It should be noted that Irene Papas, who died at the age of 96, was at her peak when she played the heroines in film versions of classic Greek tragedies. Despite his numerous roles in a wide range of Hollywood, international and Greek films, including The Guns of Navarone (1961), Zorba the Greek (1964) and Z (1969), Papas always gave the impression that there was a Electra, Antigone or Clytemnestra bubbling below the surface.
She swings expertly between the theatrical tradition and the cinematic close-up, her strong, expressive face being particularly eloquent in moments of silent suffering.
All the films of the Euripides trilogy – Electra (1962), The Trojan Women (1971) and Iphigenia (1976) – directed by Michael Cacoyannis, were dominated by the dramatic beauty of Papas in close-up on realistic Greek landscapes, and proved that the ancient myths could grip modern audiences. It was Cacoyannis, with whom Papas made six films, including Zorba the Greek, who revealed all his talent.
The daughter of teachers, she was born Eirini Lelekou in a village near Corinth and attended the Royal Theater School in Athens. She began her career as a teenager as a singer and dancer on variety shows before launching her film career in 1948, by which time she had married director Alkis Papas.
After two small films in Greece, she signed a contract in Italy, where she was underused. Among them were two sword and sandal epics, Theodora, Slave Empress (1954) and Attila (1954), in which she played second violin – in the first to Gianna Maria Canale, and in the second to Sophia Loren with Anthony Quinn in the title. role. Papas would co-star with Quinn in several films, in which they were a combustible duo.
She made an impressive Hollywood debut as the lover of a ruthless cattle baron (James Cagney) in Robert Wise’s western Tribute to a Bad Man (1956). It was the female lead and cemented her star status as a valiant resistance leader in the war adventure The Guns of Navarone.
The same year 1961, Papas interpreted her first role as a Greek tragic actress in Antigone. Directed by George Tzavellas in such a way as to bring out the poetic parable of Sophocles with lucidity, it allowed Papas as an intractable heroine to demonstrate his elegiac power.
Papas as Electra, in his first film with Cacoyannis, prompted critic Dilys Powell to exclaim: “I never thought I would see the great Apollo’s face live and move from the pediment of Olympus. Now I have seen it. Roger Ebert, reflecting on the Oscar-nominated film 10 years later, said: “The mournful figures of the Greek choir – poor peasant women scattered on a hill – still mourn behind Electra, and I can never forget her lament for her mother. deceased. . I thought then, and I still think, that Irene Papas is the most classically beautiful woman to ever appear in movies.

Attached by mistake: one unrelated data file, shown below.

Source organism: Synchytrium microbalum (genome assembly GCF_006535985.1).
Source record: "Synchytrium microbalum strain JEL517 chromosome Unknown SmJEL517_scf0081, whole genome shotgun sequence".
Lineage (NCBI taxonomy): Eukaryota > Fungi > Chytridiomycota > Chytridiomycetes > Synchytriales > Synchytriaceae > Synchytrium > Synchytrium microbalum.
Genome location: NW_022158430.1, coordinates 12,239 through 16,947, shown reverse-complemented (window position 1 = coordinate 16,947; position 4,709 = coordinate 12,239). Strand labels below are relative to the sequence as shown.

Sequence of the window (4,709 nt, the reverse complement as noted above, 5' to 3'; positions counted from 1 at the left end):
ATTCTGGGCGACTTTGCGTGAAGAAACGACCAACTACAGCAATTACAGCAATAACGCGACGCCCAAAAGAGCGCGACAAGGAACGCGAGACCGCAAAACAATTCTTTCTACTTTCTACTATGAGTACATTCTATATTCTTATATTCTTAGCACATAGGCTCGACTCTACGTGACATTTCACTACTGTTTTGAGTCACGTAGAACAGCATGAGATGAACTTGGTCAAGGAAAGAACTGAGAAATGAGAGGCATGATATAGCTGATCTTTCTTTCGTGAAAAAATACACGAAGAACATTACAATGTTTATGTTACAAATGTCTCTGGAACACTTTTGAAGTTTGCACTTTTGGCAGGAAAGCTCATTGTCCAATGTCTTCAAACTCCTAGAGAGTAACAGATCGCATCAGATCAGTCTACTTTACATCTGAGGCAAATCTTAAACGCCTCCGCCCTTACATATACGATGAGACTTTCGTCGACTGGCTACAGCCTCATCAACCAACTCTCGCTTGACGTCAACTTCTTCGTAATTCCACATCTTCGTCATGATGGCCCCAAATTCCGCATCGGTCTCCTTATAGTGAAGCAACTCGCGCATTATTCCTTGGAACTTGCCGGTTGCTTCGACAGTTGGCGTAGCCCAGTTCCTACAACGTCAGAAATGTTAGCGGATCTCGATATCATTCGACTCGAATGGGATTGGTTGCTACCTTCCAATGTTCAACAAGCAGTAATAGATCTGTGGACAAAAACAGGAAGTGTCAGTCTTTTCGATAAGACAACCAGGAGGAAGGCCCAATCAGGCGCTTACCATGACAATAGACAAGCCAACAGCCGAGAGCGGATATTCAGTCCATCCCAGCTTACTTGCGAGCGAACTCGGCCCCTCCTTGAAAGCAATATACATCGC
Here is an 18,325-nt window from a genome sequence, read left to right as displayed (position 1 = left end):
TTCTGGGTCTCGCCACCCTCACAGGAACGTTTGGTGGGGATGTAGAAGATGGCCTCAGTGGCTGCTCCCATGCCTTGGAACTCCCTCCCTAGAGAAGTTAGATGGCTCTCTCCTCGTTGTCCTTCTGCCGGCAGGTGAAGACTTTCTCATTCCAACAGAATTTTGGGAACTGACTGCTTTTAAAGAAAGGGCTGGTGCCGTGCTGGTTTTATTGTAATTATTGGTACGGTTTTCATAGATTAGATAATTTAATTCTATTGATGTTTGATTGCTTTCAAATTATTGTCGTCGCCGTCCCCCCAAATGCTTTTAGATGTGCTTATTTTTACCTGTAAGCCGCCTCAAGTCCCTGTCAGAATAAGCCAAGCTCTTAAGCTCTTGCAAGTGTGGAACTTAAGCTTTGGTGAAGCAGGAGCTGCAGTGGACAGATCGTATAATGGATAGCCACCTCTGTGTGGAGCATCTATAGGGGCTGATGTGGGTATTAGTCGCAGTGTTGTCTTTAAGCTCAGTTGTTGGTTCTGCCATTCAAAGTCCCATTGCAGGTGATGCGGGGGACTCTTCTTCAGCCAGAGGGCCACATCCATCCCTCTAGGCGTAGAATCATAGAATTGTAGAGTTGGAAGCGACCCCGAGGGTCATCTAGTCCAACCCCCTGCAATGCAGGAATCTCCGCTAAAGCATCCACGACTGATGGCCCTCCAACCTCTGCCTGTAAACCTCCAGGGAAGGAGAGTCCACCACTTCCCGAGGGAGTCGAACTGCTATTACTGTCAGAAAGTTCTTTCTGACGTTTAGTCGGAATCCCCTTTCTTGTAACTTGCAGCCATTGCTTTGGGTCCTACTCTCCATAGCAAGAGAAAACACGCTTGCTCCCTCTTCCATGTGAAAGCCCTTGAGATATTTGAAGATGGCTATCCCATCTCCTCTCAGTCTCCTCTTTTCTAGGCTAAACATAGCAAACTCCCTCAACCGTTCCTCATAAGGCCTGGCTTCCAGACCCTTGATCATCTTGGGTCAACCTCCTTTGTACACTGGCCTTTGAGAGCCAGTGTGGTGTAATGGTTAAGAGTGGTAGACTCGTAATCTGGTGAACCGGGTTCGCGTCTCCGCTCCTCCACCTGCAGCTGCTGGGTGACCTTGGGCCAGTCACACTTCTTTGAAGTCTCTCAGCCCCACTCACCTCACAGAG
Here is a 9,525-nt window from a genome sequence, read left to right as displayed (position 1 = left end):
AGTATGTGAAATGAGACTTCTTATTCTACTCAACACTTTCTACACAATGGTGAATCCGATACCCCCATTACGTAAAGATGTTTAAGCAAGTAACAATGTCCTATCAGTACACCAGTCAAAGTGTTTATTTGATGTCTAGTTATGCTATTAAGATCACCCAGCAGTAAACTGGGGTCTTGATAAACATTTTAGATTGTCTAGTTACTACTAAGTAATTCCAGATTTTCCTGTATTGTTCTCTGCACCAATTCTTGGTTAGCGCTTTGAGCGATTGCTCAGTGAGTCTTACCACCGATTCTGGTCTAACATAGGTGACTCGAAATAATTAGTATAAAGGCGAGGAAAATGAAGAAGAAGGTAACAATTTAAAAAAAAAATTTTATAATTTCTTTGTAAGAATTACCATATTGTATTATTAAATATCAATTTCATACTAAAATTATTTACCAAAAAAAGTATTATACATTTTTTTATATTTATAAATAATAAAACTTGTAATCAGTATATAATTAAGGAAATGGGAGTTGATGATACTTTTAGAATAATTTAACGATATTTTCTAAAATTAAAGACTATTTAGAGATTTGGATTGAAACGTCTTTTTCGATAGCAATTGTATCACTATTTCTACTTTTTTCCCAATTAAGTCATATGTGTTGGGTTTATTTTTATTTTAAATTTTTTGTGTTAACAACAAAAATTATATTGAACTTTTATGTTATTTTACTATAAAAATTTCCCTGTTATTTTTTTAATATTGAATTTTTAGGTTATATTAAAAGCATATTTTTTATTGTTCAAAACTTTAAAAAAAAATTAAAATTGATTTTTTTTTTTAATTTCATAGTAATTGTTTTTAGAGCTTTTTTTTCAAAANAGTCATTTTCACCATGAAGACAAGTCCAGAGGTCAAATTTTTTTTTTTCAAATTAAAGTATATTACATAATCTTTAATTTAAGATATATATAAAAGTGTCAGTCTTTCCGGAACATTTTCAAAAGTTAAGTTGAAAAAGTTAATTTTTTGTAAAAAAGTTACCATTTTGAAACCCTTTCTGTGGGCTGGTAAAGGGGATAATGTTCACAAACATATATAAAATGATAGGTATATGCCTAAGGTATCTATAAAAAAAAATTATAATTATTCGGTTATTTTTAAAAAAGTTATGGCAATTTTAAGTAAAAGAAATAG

Les Troyennes lost the power, poetry and beauty of the ancient Greek language by being in English, but the multinational cast of Katharine Hepburn (Hecuba), Vanessa Redgrave (Andromaque), Genevieve Bujold (Cassandra) and Papas as seductive Helen of Troy, compensated somewhat. Oscar-nominated Iphigenia (based on Cacoyannis’ stage production of Iphigenia at Aulis), the last in his Euripides trilogy, had Papas, now in his 50s, giving an energetic performance as Clytemnestra.
Between the first and the second Euripidean films, Papas embodies the solitary widow of Zorba the Greek who, after having made love with an English writer (Alan Bates), is stoned by the Cretan villagers. The character has little dialogue, but Papas’ face and body language speak volumes enough.
Papas went on to play other widows, notably in two political thrillers, Elio Petri’s We Still Kill the Old Way (1967) and Costa-Gavras’ Z. The latter clearly pointed the finger at the totalitarian regime of the colonels in Greece, which Papas – who lived in exile in Italy from 1967 to 1974 – called “the Fourth Reich”.
In 1968, among the first works Papas undertook in Italy were the mafia drama The Brotherhood, opposite Kirk Douglas, and the television miniseries The Odyssey, in which she played Penelope. She had now become an itinerant player, playing Spaniards like Catherine of Aragon in Anne of a Thousand Days (1969) or Italians like the vigorous governess in Francesco Rosi’s Christ Arrested at Eboli (1979). In the 70s and 80s, Papas made an average of two films a year, many of which were unworthy of his talents.
Fortunately, she had the chance to shine on Broadway in two plays by Euripides, in the title role of Medea (1973) and as Agave in Les Bacchantes (1980), the latter directed by Cacoyannis. Of her Medea, the New York Times reviewer wrote, “Irene Papas, who has often played aggrieved and grieving women, brings a restrained intensity, innate intelligence, and relentlessly stubborn anger to the role.
In the cinema, she began to land supporting roles, bringing ardor and authenticity as mothers and grandmothers as in Chronicle of an announced death of Rosi (1987) and Mandoline of captain Corelli (2001) before making a superb exit. cinema in the multilingual A Talking by Manoel de Oliveira. Picture (2003).
At one point in the film, aboard a cruise ship in the Mediterranean, Papas holds the passengers in suspense by singing a Greek folk song. Her beautiful contralto voice can also be heard on CDs of songs by Vangelis and Mikis Theodorakis.
After leaving the cinema, Papas played in Hecuba by Euripides on stage in Rome in 2003, and directed Antigone at the Greek theater in Syracuse in 2005. She also devoted herself to the creation of theater schools in Rome and Athens. .
Papas’ first marriage ended in divorce in 1951, and his second marriage, to José Kohn, in 1957 was annulled.
Irene Papas, actress, born September 3, 1926; passed away on September 14, 2022